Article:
But the proponents promised they wouldn’t abandon efforts in these communities to take control of their own power choices. Just over a decade later, Pioneer and VCE are aimed to make good on that promise.

In 2010, PG&E spent about $45 million on a ballot measure that would have made it tough for CCAs to launch by requiring two-thirds voter approval. That backfired. Not only did the measure fail, but the next year, legislators passed a law directing the California Public Utilities Commission to establish a code of conduct forbidding utilities from using ratepayer revenues to “market against” CCAs — which it did.

So today PG&E cooperates with CCAs. PG&E spokeswoman Ari Vanrenen said the company wouldn’t make anyone available for an interview. But she released a statement by email that read in part, “We respect the energy choices that are available to our customers and will continue to cooperate with local governments as they consider pursuing and/or developing a CCA program.”

VCE’s Parks says he has weekly calls with his PG&E counterpart, and they collaborate to publish rate mailers. “We’ve had coffee together. It’s a pretty friendly relationship,” he says.

Still, changes in state law and regulation or the market could in theory jeopardize CCAs’ success.

There is the issue of a potential increase to the exit fee paid by customers who depart for a CCA. Remember those bargain rates for clean energy that CCAs enjoy that IOUs didn’t? The mechanism for dealing with that market problem is the exit fee. Set by the CPUC, it is supposed to compensate customers who stay with the utilities for the difference between the utility’s higher, legacy cost of electricity and the current market price.

Now, the CPUC is in the middle of deciding on a new methodology for calculating it, and its choice could threaten the CCAs’ ability to beat utilities’ prices. One option on the table would make it “uneconomic for new CCAs to launch,” according to the California Community Choice Association, which represents CCAs and others.

There is another rising competitor in the power market: electric service providers, or ESPs — private companies that procure and sell electricity direct to business customers. By law, ESPs have been allowed to deliver about 13 percent of the state’s total utility load, a cap set after the 2000-2001 disaster. But a new bill signed in September raises that cap. That means more CCA business customers can leave for ESPs if they get better prices. Indeed, so high is the demand for cheap, tailored electricity plans that ESPs have a waiting list 1,700 commercial customers deep, says Scott Olson of Direct Energy, a Houston-based ESP that serves parts of California. (For more on the various players in California’s energy market, see “A Primer on the Changing Electricity Market” on page 42.)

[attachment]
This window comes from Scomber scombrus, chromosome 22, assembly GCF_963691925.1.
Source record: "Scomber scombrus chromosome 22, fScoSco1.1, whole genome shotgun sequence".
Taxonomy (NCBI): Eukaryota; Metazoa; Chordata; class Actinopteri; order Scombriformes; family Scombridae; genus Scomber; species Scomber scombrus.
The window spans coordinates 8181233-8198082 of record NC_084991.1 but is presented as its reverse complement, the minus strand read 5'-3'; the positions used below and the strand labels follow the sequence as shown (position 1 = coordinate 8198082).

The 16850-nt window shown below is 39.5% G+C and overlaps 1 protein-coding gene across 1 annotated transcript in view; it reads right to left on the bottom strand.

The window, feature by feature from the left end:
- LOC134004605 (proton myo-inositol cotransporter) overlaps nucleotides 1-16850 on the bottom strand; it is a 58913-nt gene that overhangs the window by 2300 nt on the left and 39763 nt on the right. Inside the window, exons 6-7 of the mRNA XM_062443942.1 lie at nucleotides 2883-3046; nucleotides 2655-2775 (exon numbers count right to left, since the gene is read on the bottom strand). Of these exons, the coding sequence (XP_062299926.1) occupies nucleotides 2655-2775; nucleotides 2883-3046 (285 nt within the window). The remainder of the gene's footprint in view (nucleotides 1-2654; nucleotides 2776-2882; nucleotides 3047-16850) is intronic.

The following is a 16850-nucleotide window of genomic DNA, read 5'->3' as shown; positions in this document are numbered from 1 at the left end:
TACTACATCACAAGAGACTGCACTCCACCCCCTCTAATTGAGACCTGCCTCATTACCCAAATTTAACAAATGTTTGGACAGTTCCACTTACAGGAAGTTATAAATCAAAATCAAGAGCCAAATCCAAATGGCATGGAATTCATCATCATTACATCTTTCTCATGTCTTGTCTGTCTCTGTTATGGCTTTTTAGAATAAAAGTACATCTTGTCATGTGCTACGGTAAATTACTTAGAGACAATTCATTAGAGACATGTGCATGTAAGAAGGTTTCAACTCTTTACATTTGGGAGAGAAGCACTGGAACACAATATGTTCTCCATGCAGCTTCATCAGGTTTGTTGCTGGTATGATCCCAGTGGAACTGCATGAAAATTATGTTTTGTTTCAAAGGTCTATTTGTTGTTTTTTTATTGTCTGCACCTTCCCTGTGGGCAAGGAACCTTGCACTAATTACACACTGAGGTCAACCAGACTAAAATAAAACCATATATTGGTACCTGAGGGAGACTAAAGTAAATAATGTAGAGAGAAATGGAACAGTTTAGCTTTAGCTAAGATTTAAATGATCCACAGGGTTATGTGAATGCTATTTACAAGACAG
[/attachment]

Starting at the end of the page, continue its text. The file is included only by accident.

In any case, CCAs’ long-term success is no guarantee, according to the Luskin Center’s J.R. DeShazo. “The idea that a big, even really safe utility could go bankrupt is not crazy,” he says. “It just takes the wrong set of conditions and bad policy by the legislature.” He points to  PG&E’s bankruptcy in 2001. Ratepayers are still footing the bill for that failure, he says.

Windeshausen acknowledges the risk that a CCA could fail but says it’s overstated. Pioneer was funded through a $16 million bond issued by the Placer County treasury.  Pioneer has already paid down $3 million and is on track to repay the full $16 million within about two years, she says.

Windeshausen is willing to put her reputation behind Pioneer’s success: She’s been re-elected multiple times since 1994. “I live here, I’ve raised my family here, and I’m very passionate about Placer County,” she says. “We have a history and a track record of really solid deals.”


Power Politics, by Steven Yoder, Comstock’s, October 30, 2018.